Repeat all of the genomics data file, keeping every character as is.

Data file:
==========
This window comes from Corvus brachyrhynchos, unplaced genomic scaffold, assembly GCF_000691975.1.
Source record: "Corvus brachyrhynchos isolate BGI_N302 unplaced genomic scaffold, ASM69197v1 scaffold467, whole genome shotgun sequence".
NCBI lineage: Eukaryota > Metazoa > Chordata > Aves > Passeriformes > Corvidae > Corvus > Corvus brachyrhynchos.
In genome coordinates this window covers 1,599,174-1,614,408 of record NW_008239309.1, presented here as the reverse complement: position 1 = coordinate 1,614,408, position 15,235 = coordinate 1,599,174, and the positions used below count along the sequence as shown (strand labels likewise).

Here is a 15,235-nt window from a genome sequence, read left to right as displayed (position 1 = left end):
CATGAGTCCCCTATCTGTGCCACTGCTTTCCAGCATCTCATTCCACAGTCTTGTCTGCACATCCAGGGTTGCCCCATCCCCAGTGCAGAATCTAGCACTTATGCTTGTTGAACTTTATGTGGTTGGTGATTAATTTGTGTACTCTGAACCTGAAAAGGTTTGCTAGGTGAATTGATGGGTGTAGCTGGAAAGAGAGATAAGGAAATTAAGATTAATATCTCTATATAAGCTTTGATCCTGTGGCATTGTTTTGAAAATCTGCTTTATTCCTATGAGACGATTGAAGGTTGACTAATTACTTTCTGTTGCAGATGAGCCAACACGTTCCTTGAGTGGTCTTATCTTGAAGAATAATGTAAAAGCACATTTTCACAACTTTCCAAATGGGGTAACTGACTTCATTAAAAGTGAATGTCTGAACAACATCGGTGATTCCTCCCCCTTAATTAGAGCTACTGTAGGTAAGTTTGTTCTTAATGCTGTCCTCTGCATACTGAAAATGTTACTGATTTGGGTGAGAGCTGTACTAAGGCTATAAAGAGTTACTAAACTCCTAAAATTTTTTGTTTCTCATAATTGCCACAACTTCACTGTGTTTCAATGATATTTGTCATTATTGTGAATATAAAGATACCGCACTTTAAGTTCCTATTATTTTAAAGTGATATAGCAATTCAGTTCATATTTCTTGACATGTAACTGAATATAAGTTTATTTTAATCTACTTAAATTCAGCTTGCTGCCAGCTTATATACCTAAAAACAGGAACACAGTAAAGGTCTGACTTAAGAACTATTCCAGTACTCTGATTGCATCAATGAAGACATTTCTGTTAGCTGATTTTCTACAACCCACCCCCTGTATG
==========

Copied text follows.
This window comes from Corvus brachyrhynchos, unplaced genomic scaffold, assembly GCF_000691975.1.
Source record: "Corvus brachyrhynchos isolate BGI_N302 unplaced genomic scaffold, ASM69197v1 scaffold467, whole genome shotgun sequence".
NCBI lineage: Eukaryota > Metazoa > Chordata > Aves > Passeriformes > Corvidae > Corvus > Corvus brachyrhynchos.
In genome coordinates this window covers 1,599,174-1,614,408 of record NW_008239309.1, presented here as the reverse complement: position 1 = coordinate 1,614,408, position 15,235 = coordinate 1,599,174, and the positions used below count along the sequence as shown (strand labels likewise).

Here is a 15,235-nt window from a genome sequence, read left to right as displayed (position 1 = left end):
CATGAGTCCCCTATCTGTGCCACTGCTTTCCAGCATCTCATTCCACAGTCTTGTCTGCACATCCAGGGTTGCCCCATCCCCAGTGCAGAATCTAGCACTTATGCTTGTTGAACTTTATGTGGTTGGTGATTAATTTGTGTACTCTGAACCTGAAAAGGTTTGCTAGGTGAATTGATGGGTGTAGCTGGAAAGAGAGATAAGGAAATTAAGATTAATATCTCTATATAAGCTTTGATCCTGTGGCATTGTTTTGAAAATCTGCTTTATTCCTATGAGACGATTGAAGGTTGACTAATTACTTTCTGTTGCAGATGAGCCAACACGTTCCTTGAGTGGTCTTATCTTGAAGAATAATGTAAAAGCACATTTTCACAACTTTCCAAATGGGGTAACTGACTTCATTAAAAGTGAATGTCTGAACAACATCGGTGATTCCTCCCCCTTAATTAGAGCTACTGTAGGTAAGTTTGTTCTTAATGCTGTCCTCTGCATACTGAAAATGTTACTGATTTGGGTGAGAGCTGTACTAAGGCTATAAAGAGTTACTAAACTCCTAAAATTTTTTGTTTCTCATAATTGCCACAACTTCACTGTGTTTCAATGATATTTGTCATTATTGTGAATATAAAGATACCGCACTTTAAGTTCCTATTATTTTAAAGTGATATAGCAATTCAGTTCATATTTCTTGACATGTAACTGAATATAAGTTTATTTTAATCTACTTAAATTCAGCTTGCTGCCAGCTTATATACCTAAAAACAGGAACACAGTAAAGGTCTGACTTAAGAACTATTCCAGTACTCTGATTGCATCAATGAAGACATTTCTGTTAGCTGATTTTCTACAACCCACCCCCTGTATG